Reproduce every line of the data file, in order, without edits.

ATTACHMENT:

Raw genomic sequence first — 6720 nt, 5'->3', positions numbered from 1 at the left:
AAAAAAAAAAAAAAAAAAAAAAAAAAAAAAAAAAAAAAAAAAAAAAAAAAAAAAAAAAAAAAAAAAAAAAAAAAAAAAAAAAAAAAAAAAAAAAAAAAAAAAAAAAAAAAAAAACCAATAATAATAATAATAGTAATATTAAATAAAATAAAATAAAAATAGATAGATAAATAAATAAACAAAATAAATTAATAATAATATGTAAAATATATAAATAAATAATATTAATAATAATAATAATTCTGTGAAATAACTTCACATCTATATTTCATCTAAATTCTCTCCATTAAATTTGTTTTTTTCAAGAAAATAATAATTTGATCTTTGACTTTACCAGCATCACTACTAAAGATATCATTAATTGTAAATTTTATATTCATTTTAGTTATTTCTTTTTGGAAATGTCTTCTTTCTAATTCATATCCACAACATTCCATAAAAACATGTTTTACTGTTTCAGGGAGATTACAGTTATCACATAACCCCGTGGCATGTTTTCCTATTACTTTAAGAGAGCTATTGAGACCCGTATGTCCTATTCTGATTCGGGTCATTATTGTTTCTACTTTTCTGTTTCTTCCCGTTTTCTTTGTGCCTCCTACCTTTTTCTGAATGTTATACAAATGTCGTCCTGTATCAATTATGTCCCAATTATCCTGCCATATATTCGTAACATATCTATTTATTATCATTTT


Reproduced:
Raw genomic sequence first — 6720 nt, 5'->3', positions numbered from 1 at the left:
AAAAAAAAAAAAAAAAAAAAAAAAAAAAAAAAAAAAAAAAAAAAAAAAAAAAAAAAAAAAAAAAAAAAAAAAAAAAAAAAAAAAAAAAAAAAAAAAAAAAAAAAAAAAAAAAAACCAATAATAATAATAATAGTAATATTAAATAAAATAAAATAAAAATAGATAGATAAATAAATAAACAAAATAAATTAATAATAATATGTAAAATATATAAATAAATAATATTAATAATAATAATAATTCTGTGAAATAACTTCACATCTATATTTCATCTAAATTCTCTCCATTAAATTTGTTTTTTTCAAGAAAATAATAATTTGATCTTTGACTTTACCAGCATCACTACTAAAGATATCATTAATTGTAAATTTTATATTCATTTTAGTTATTTCTTTTTGGAAATGTCTTCTTTCTAATTCATATCCACAACATTCCATAAAAACATGTTTTACTGTTTCAGGGAGATTACAGTTATCACATAACCCCGTGGCATGTTTTCCTATTACTTTAAGAGAGCTATTGAGACCCGTATGTCCTATTCTGATTCGGGTCATTATTGTTTCTACTTTTCTGTTTCTTCCCGTTTTCTTTGTGCCTCCTACCTTTTTCTGAATGTTATACAAATGTCGTCCTGTATCAATTATGTCCCAATTATCCTGCCATATATTCGTAACATATCTATTTATTATCATTTT